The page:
90% will have side effects. These are not trivial. Add to this the wishful thinking of your last paragraph. We will not watch and see as the vaccine is given to millions. What will happen? No wonder many are skeptical or simply worried about these vaccines. I am a frontline worker and am waiting. There is much more immunity in the population at large than Fauci and complicit experts are telling us, or allowing us to know about.

  • TIM MILLER
    Posted: Fri, 12/18/2020 12:45 pm

    If you want perpetual economic slowdowns, endless mask mandates, etc., etc., then let's not take the vaccine or encourage its use. 

    I have supported reasonable mitigation measures, including imposed measures, because I believe one of government's responsibilities, especially on state and local levels, is to protect the public health.

    But I want to "get back to normal" -- be able to safely have church at full capacity, to be able to safely attend weddings and funerals, safely gather with friends, etc. I think it's important. 

    The same people who, this whole time, have been urging a return to normalcy, are now poo-poohing the vaccine and encouraging people not to take it.

    I will pay attention to the side effects, to the reactions. I will be careful. But I plan to practice what I preach and take the vaccine.

  • CJ
    Posted: Fri, 12/18/2020 04:45 pm

    90% had pain at the injection site, not the more serious side effects. I've never had a shot without some pain from the injection. We will wait and see how many get the more serious effects when it's given to masses of people. A few days of headache has to be better than a few weeks on a ventilator. Still... we are waiting to see. 

  • family8plus6sofar
    Posted: Mon, 12/21/2020 09:41 pm

    I wanted to reply to Tim Miller's response above, but there's no reply button there, so will do it here.  Mr. Miller, I'm reading articles in the MSM that are quoting doctors who say the vaccine won't get us back to "normal" because we "should still wear masks even if vaccinated."  If the vaccine won't keep folks from spreading it, what exactly is the point?  

    And I agree with the commentor about the manufacturers not being liable for anything that may happen to those who get vaccinated ~ you can certainly take the vaccine if you choose; but I don't want that "choice" forced on me or my loved ones!  

  • LT Jacobson
    Posted: Fri, 12/18/2020 07:52 am

    Might it be possible the Russian hackers changed data for corona vaccines?   Would it be meant for good or evil?  Maybe all the other hacks are just a brilliant diversion from some deeper nefarious intent. 

  • TIM MILLER
    Posted: Fri, 12/18/2020 12:48 pm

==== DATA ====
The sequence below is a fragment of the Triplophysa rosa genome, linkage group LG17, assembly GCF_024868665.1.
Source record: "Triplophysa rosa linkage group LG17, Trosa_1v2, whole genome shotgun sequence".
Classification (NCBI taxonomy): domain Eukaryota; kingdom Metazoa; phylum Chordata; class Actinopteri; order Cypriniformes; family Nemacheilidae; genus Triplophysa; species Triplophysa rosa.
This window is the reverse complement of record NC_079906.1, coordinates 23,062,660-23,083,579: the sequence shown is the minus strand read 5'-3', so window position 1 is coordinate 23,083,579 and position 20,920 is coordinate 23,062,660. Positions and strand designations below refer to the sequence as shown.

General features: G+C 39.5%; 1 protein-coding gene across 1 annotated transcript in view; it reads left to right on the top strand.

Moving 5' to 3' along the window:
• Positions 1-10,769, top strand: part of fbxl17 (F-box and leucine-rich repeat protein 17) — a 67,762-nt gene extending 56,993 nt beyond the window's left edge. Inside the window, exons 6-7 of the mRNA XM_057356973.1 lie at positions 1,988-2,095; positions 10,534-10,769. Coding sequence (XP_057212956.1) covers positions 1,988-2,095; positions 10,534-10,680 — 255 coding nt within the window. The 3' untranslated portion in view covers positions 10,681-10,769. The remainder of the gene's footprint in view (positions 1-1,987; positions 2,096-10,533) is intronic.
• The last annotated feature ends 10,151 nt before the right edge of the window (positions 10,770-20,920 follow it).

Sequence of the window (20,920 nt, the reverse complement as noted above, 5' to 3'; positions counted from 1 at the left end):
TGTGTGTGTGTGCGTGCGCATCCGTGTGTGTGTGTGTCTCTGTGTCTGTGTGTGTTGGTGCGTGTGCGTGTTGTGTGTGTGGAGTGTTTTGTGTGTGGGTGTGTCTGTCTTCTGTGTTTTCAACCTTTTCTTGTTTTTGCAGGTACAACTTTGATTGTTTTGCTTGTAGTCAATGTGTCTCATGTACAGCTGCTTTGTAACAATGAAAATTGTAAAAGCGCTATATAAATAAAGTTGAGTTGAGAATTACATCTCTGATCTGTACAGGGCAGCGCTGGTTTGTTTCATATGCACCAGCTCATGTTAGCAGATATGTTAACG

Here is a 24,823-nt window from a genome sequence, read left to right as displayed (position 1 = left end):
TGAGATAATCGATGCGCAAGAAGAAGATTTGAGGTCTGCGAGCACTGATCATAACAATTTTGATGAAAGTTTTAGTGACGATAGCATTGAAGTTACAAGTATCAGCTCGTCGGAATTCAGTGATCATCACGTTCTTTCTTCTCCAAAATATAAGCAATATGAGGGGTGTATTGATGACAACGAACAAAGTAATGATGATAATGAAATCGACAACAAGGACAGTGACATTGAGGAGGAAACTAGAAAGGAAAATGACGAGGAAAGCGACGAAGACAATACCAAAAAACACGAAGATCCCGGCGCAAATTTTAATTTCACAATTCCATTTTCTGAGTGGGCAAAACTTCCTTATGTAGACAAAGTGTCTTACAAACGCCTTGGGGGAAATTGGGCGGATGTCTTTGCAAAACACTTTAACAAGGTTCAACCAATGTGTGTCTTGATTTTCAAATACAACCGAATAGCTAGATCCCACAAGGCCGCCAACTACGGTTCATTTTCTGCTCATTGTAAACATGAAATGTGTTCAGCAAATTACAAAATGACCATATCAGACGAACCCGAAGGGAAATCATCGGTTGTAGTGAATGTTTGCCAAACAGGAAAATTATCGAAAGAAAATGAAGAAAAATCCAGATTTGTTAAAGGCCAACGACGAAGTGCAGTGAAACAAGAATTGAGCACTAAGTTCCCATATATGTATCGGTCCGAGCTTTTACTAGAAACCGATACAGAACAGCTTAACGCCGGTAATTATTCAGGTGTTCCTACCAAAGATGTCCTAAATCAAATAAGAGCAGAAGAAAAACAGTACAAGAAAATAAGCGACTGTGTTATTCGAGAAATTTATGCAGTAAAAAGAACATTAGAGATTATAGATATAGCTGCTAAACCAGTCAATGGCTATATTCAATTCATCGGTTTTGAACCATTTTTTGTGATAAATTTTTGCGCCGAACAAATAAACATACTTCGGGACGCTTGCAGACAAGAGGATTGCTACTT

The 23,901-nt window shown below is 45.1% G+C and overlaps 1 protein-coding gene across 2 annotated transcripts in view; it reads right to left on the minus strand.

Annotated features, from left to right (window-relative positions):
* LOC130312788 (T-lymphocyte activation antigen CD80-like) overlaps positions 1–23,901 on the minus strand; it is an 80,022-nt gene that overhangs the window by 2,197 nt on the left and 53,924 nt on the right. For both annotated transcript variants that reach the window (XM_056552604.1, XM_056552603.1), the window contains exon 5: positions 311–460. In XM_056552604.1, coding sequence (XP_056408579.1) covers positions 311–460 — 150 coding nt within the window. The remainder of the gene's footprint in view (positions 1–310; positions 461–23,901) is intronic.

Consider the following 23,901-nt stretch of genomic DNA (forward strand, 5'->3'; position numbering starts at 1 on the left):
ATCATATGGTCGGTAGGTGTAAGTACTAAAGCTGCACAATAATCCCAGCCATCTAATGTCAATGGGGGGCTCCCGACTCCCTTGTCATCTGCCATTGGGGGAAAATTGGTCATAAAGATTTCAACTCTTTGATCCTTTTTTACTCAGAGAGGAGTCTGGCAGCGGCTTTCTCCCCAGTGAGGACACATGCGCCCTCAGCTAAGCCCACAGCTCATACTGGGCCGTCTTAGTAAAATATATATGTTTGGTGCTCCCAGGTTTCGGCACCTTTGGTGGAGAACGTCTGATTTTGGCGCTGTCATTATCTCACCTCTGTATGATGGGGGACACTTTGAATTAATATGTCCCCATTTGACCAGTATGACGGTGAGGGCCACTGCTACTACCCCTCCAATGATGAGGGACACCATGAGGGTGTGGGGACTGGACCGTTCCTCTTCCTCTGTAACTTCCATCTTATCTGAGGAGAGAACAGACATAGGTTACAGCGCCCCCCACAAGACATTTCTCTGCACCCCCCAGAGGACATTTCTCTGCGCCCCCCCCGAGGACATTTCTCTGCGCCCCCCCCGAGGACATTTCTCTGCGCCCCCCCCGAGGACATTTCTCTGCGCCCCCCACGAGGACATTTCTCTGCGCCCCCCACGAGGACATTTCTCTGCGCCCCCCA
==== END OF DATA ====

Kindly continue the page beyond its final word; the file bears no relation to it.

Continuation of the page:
Did the Russians hack into Pfizer's database?

  • NW
    Posted: Fri, 12/18/2020 03:29 pm

    Already news and videos are surfacing of health care workers having adverse reactions to the vaccine.

  • Laura W
    Posted: Fri, 12/18/2020 05:39 pm

    From what I've gathered, the Pfizer and Moderna vaccines tend to produce a stronger immune response than most of the other ones we're used to. So it's fairly common to feel a bit sick the day after the shot as the body fights off the simulated invader. More severe reactions have occured, but have been quite rare. I'm planning to get the shot as soon as it's made available to me, which I'm hoping will be in the next few weeks. (I currently work in healthcare.)

  • cln
    Posted: Wed, 12/23/2020 03:21 pm

    THe Inovia is the DNA one which is similar to the other kinds. I wonder if we will hear about that one? 

  • cln
    Posted: Mon, 12/21/2020 02:27 pm

    I am not sure why anyone would trust a corrupt powerbroker that  makes a risky product for which they have zero liability? They have plenty of news reporters, media, politicians advertising for them and praising the product with zero advertising expense. They can make billions, but you will never get a sympathy card, the flags won't fly half mast for those who gave their lives for their "country" in this way. THey will carry on, the news about the dead will be suppressed, the side effects may show up later in life and no one will make the link. Not many products sold in America are so free from liability and these are injected! Anyone who wants the jab can have mine!

  •  CherylQuilts's picture
    CherylQuilts
    Posted: Tue, 01/12/2021 10:13 am

    I'm a cancer patient undergoing chemo now and am scheduled to have the vaccine on Monday. The doctors and nurses at the cancer center have had it, and most have had minimal reactions (sore arms). One had more adverse reactions, but she advised to take Zyrtec before the shot and said that doctors and nurses will be there and will be watching. I plan to ask to stay 30 minutes instead of 15 minutes since I tend to be a 1% patient and have underlying autoimmune issues. As my husband said, we are following my oncologist's advice and are trusting God.